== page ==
HRC: Juvenile Legal Rights and Funding

By Sun Jia Ying, The New York Times

Countries debate on education programmes and the feasibility of proposed solutions

The Human Rights Council

The main topic on the Human Rights Council’s agenda for 1st June was the issue of mistreatment in the courtroom towards juveniles, and the issue of funding the solutions proposed. It had seemed that funding would be the easiest and least contentious issue to tackle, but as debate unfolded, it seemed that reality was the opposite.

The delegate of Turkey, being the first speaker of the day, wrapped up yesterday’s debate by giving a quick summary of the main issues that were discussed – firstly, on punitive measures, and secondly, on the mistreatment of youths during arrests. The council had reached compromises and come up with comprehensive solutions the day before, allowing them to move into new issues to tackle.

In terms of punitive measures, the council had come to a consensus that there must be a balance between rehabilitation and incarceration, and the degree of this balance would be dependent on each country.

On the topic of mistreatment of youths during arrests, the council had also come to a consensus regarding implementing measures to ensure that police officers are held accountable for their actions. Installing body cameras was an early solution proposed by the council, and the footage would be reviewed by the public and the media to ensure that there was no abuse of power going on in the legal system.

The council seemed to be appeased with the solutions, but a problem quickly cropped up – where would the funding for them come from? Some possibilities were raised by the delegate of Turkey in response to these questions. Was the council going to rely solely on the International Monetary Fund (IMF)? What about the World Bank? Or will developed countries fund the solutions proposed? It seemed that this issue had already come up in an earlier working paper detailing possible solutions to improve the juvenile justice system submitted the day before.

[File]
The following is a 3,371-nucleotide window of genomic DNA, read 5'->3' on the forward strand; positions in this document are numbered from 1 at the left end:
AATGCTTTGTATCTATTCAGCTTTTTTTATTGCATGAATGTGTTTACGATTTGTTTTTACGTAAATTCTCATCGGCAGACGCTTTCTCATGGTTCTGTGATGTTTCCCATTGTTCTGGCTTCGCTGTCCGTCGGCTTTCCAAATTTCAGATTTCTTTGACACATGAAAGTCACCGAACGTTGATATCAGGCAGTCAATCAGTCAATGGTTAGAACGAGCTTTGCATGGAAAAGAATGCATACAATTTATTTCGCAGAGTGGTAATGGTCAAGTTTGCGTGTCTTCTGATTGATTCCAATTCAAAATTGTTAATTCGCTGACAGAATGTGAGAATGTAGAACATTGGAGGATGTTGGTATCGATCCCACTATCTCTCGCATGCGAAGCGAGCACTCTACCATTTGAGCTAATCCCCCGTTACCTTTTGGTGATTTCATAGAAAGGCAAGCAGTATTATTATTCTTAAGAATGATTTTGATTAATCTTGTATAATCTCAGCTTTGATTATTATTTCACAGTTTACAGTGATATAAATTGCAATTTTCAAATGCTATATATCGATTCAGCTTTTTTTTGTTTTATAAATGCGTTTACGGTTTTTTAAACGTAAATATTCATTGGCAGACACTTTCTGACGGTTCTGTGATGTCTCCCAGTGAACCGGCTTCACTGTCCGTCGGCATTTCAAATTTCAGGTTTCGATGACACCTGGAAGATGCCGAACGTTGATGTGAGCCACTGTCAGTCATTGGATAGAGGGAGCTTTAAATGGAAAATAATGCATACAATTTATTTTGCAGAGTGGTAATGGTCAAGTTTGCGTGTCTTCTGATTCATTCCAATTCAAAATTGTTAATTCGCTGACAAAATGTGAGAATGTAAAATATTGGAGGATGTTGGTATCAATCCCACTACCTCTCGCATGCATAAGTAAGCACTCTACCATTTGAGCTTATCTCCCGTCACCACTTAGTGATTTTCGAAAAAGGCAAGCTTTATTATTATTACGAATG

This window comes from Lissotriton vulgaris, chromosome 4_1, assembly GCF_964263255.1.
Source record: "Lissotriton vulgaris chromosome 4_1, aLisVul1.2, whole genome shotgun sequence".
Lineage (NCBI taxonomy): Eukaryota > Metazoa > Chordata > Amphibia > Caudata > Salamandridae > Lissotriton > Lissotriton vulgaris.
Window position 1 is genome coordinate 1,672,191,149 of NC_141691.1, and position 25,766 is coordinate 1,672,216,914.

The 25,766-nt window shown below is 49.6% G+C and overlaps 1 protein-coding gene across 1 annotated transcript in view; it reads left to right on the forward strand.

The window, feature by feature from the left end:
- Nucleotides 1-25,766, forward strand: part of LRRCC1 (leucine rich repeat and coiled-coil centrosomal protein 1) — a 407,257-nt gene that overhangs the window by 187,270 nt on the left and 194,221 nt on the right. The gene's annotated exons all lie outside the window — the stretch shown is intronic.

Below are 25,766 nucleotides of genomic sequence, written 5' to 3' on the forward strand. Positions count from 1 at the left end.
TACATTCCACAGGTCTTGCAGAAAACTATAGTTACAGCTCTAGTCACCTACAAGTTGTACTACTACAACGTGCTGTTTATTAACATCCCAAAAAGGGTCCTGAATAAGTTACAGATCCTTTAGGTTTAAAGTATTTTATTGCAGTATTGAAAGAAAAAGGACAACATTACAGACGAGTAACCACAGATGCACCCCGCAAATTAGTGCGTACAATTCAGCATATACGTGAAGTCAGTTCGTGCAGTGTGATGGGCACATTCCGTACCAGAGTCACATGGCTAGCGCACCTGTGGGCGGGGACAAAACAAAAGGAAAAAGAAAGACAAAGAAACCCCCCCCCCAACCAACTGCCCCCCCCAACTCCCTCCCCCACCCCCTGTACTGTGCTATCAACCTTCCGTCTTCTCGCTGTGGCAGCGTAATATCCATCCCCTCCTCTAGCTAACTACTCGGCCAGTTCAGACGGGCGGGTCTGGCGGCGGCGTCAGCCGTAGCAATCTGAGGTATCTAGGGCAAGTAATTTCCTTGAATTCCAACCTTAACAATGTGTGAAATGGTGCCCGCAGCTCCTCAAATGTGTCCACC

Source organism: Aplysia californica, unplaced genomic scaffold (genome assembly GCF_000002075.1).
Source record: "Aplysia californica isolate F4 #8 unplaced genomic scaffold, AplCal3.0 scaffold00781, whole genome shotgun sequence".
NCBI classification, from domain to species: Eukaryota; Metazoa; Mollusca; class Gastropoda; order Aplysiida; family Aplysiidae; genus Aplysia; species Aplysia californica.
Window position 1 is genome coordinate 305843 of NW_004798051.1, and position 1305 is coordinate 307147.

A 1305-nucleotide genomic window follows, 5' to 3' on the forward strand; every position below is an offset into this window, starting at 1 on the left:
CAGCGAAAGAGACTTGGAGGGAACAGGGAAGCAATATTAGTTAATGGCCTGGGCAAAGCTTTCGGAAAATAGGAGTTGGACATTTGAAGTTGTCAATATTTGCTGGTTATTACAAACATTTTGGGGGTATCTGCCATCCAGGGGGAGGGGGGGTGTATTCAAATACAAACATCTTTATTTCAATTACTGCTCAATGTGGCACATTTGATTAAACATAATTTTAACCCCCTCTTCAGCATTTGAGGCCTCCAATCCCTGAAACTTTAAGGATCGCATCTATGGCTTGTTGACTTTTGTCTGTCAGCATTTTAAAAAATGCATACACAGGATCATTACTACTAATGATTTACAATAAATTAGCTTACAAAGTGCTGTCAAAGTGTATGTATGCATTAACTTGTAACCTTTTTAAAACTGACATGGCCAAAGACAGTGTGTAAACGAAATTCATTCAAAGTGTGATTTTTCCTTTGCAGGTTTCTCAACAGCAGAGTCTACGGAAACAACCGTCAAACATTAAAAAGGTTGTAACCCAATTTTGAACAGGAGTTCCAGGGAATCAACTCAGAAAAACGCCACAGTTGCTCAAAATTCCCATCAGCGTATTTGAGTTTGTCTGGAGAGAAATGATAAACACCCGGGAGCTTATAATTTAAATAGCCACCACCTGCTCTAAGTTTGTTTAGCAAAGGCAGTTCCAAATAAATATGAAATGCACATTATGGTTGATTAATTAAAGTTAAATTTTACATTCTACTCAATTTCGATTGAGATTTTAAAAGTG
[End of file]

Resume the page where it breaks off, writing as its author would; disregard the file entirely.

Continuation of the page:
However, it was obvious that the chairs did not believe that this was a major issue, and delegates had seemed to agree at that point in time that they should talk about other topics instead.  Council quickly moved on to talking about another issue – namely, focusing on ensuring that juveniles’ physical and mental health would be accounted for.

Thus, the delegates of Australia, USA, Senegal, Iran and the UK drafted a working paper to tackle educating youths on their legal rights during and after an arrest, and where they are able to seek help and report mistreatments. Following a push for removing traditional restraints (for example, handcuffs, shackles, etc)  on juveniles, there was further encouragement for legal reform that would allow youth to provide written testimonies instead of verbal testimonies in the situation where the youth’s mental health would otherwise be compromised.

The delegate of Ethiopia summarised the issue well when he stated that these children should be considered “innocent until proven guilty – and should not be treated as criminals. It is unnecessarily disruptive to put [the children] in shackles”.

Yet, if one had a sharp eye, they would have spotted the two extremely comprehensive clauses at the bottom of the working paper that still targeted an issue that was thought to have been resolved. Funding was being brought back into debate again, and the previous concerns regarding funding proposed solutions resurfaced, with no clear solution being offered by any delegate.

With funding being a clear thorn in the council’s side, and many more issues and feasibility problems cropping up, the Human Rights Council still has a long way to go before they fully solve the issue of mistreatment of juveniles in the legal system.




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